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Putting the Pedal back into Pedals & Paddles

Pedals & Paddles celebrated their 21st season on the Sunshine Coast with an Open House this weekend at their fabulous new location on Lamb Bay, just 5-minutes away from Coracle Cove. This is a perfect location to put in a kayak with its protected bay and several nearby islets to explore.

Owner, Laurie Reid is delighted with her new location, situated at the base of Mt. Richardson, saying it has allowed her “to put the pedals back into Pedals & Paddles” as the 78 acre site is riddled with a network of old logging roads just waiting to be explored. Her staff are just in the process of finishing a one-hour green level loop for novice riders and in preparation they’ve added mountain bikes to their line of rentals.

Pedals & Paddles offer rentals for kayaks, canoes and stand-up paddle boards and the latter has become an extremely popular water sport on the protected waters of Sechelt Inlet. They also offer a number of guided tours, both in the morning and evening, as well as once a month under a full moon.

The staff is extremely professional offering personal instruction for new comers to the sport. They provide all of the regulated safety equipment and take the extra time to ensure that you are properly prepared before you set off. The protected waters of Sechelt Inlet are appropriate for beginners, yet also enjoyed by experts for its easy access and spectacular scenery.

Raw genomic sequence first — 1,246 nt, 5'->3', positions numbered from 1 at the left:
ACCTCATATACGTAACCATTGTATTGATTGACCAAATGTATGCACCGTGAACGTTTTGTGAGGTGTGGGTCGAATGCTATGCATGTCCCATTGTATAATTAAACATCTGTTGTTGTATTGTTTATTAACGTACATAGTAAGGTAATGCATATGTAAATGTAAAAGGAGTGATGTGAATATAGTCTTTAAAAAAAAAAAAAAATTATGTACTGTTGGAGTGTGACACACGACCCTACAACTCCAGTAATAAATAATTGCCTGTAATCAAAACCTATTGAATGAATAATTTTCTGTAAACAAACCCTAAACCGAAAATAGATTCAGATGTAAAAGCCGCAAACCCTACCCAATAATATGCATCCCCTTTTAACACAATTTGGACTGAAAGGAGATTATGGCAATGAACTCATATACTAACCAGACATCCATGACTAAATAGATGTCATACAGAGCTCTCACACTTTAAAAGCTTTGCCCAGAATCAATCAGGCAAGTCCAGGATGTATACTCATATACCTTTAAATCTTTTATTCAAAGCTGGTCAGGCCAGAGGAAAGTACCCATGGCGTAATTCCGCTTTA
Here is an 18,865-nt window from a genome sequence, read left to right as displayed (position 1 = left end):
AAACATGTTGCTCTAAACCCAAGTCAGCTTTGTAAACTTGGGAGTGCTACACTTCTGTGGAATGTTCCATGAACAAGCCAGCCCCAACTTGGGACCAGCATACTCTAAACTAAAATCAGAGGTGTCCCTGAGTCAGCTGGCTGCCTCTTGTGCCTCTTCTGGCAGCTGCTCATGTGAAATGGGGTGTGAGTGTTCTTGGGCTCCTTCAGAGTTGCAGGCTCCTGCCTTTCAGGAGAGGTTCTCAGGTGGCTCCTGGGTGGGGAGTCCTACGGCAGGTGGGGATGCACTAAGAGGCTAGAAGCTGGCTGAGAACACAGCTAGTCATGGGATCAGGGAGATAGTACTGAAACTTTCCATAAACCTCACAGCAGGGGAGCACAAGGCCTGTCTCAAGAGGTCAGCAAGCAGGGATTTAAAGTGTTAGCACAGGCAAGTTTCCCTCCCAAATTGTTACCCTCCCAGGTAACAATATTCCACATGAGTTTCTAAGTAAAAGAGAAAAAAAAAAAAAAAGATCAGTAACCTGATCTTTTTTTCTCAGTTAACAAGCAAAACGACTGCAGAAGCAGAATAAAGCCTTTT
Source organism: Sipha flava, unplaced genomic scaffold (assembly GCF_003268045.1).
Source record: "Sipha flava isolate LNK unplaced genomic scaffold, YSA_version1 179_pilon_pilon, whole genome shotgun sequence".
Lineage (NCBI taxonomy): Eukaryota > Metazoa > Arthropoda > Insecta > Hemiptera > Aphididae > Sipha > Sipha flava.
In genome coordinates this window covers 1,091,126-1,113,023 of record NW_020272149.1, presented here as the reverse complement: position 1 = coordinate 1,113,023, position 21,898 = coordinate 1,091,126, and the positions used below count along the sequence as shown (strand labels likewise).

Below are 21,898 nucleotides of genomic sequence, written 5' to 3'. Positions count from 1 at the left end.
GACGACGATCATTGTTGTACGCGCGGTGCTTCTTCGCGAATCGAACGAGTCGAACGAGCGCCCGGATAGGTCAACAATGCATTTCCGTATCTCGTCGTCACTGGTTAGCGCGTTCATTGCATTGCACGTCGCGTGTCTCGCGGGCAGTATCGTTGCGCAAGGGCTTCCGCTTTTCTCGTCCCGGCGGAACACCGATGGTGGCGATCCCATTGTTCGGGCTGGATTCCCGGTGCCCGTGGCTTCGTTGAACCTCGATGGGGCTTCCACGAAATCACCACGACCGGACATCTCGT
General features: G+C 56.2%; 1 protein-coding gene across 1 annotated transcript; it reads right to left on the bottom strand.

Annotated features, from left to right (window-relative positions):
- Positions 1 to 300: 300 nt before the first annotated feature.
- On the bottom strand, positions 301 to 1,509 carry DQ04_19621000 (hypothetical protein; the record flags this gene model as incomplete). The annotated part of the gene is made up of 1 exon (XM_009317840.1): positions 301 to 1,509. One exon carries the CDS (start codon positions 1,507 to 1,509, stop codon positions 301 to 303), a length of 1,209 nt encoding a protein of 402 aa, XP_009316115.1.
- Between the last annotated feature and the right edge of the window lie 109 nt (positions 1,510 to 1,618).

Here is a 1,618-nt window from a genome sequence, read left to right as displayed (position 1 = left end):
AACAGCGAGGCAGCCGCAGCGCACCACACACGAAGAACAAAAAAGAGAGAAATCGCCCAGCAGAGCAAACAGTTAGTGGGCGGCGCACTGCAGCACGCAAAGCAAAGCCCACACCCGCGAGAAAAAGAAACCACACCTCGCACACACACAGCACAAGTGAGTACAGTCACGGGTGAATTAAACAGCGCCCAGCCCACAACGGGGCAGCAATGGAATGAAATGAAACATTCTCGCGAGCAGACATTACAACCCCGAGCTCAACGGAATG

Imagine going from city to wilderness in just 2 hours. Sechelt Inlet offers abundant opportunities for viewing wildlife on the water, land and in the air. In the short time I was there I saw eagles soaring in the sky and seals bobbing their heads at the water’s surface. A few weeks ago, while in my own boat I saw a black bear at the shoreline and have been hearing recent reports again this year of dolphins frolicking in the water nearby.

Pedals & Paddles is just a five minute drive from Coracle Cove making it a great option for our guests looking for some outdoor adventure, and whether you’re just a newbie wanting to try something new or a seasoned expert, there’s a variety of choices to meet your needs.

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Chasters creates the art of dining… and fine music

It was my birthday this weekend and also the start of a week long jazz festival, two of my favourite activities. It seemed like a good reason to celebrate and Chasters at Bonniebrook Lodge was offering a fabulous combination of dining and music.

We were seated on the patio when we arrived and were able to enjoy the warmth of the late afternoon sun while watching a parade of cruise ships in the distance.  With a glass of cold bubbly in hand we were treated to an assortment of delectable canapes - creamy Stilton on a paper thin wafer, salmon mousse, mussels in a savoury curry and duck over a sweet onion confit.

As if choreographed, the setting sun crept behind the tall trees and it was time to move inside for the rest of our set menu dinner. The menu included a  wine tasting flight and we started with a buttery Chardonnay to accompany our creamy celeriac potato soup. Our glasses were then refilled with a sweeter Pinot Gris, the perfect compliment to our salad course, freshly picked local organic greens with toasted maple pecans, feta and a honey hazelnut dressing.